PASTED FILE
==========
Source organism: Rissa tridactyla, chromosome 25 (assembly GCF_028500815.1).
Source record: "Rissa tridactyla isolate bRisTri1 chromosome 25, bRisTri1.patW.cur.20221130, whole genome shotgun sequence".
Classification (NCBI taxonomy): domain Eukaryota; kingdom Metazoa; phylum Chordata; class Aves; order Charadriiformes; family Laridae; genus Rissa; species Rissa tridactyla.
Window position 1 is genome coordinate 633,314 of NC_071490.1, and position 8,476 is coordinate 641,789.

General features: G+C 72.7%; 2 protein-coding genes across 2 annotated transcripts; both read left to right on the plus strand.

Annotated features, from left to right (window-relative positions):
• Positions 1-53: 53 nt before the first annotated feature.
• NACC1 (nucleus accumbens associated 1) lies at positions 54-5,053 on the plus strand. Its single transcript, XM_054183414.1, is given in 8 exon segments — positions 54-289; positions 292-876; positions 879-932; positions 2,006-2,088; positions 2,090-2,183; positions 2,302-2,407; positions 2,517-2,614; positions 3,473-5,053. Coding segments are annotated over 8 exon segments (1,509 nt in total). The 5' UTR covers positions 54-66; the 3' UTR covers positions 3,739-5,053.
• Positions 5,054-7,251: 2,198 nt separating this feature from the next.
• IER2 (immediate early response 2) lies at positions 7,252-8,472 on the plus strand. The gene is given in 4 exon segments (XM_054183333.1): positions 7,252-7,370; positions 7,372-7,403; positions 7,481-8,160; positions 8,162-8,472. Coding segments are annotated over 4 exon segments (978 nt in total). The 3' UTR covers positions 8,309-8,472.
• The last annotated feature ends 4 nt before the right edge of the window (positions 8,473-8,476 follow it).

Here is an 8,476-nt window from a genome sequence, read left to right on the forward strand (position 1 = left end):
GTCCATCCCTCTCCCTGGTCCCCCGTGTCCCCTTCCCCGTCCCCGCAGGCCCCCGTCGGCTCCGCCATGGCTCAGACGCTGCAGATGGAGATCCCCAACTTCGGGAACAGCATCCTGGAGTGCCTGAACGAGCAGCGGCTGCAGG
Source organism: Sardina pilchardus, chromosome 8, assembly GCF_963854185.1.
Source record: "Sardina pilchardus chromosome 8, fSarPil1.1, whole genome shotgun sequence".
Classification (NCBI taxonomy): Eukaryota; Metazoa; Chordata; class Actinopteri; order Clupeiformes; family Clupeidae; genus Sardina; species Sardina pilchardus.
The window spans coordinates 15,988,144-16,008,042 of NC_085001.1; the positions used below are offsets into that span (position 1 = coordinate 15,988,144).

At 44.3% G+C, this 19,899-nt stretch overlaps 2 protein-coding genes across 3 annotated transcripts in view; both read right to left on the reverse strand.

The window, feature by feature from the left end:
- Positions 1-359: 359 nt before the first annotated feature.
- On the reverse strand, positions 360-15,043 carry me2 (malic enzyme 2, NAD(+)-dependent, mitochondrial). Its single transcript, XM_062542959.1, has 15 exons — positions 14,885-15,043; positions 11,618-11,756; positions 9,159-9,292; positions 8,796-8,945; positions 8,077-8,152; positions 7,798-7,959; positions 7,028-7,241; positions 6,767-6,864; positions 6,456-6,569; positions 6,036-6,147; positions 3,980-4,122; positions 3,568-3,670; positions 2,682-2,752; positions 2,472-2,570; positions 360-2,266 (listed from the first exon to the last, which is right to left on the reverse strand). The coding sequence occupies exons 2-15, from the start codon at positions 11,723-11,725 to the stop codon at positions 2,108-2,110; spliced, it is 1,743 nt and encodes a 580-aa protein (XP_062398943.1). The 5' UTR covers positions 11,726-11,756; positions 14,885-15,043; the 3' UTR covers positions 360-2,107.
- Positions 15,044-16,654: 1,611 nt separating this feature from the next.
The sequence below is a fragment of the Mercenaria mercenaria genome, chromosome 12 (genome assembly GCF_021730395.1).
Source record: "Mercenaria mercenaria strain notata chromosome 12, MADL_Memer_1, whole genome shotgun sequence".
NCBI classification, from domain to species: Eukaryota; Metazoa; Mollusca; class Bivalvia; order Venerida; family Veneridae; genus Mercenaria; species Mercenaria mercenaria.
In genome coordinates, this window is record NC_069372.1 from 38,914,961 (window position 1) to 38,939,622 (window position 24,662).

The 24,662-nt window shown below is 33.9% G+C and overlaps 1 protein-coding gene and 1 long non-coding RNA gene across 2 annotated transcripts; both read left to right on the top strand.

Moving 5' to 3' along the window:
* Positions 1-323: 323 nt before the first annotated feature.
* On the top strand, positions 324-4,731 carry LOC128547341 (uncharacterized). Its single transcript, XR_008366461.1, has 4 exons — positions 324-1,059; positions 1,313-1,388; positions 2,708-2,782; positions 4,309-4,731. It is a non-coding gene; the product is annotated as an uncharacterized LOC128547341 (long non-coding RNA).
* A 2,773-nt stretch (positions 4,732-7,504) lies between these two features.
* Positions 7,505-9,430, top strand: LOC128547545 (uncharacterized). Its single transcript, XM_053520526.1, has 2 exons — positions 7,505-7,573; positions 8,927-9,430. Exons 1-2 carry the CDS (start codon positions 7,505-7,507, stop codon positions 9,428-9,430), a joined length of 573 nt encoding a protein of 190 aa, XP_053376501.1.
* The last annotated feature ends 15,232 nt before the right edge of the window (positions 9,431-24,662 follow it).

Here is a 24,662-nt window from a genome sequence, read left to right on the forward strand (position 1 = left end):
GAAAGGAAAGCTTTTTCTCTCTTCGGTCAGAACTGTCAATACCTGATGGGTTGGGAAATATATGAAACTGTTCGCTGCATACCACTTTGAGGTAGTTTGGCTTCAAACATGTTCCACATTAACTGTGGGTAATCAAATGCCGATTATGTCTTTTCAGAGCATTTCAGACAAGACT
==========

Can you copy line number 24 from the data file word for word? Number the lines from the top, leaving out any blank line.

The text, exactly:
Source record: "Mercenaria mercenaria strain notata chromosome 12, MADL_Memer_1, whole genome shotgun sequence".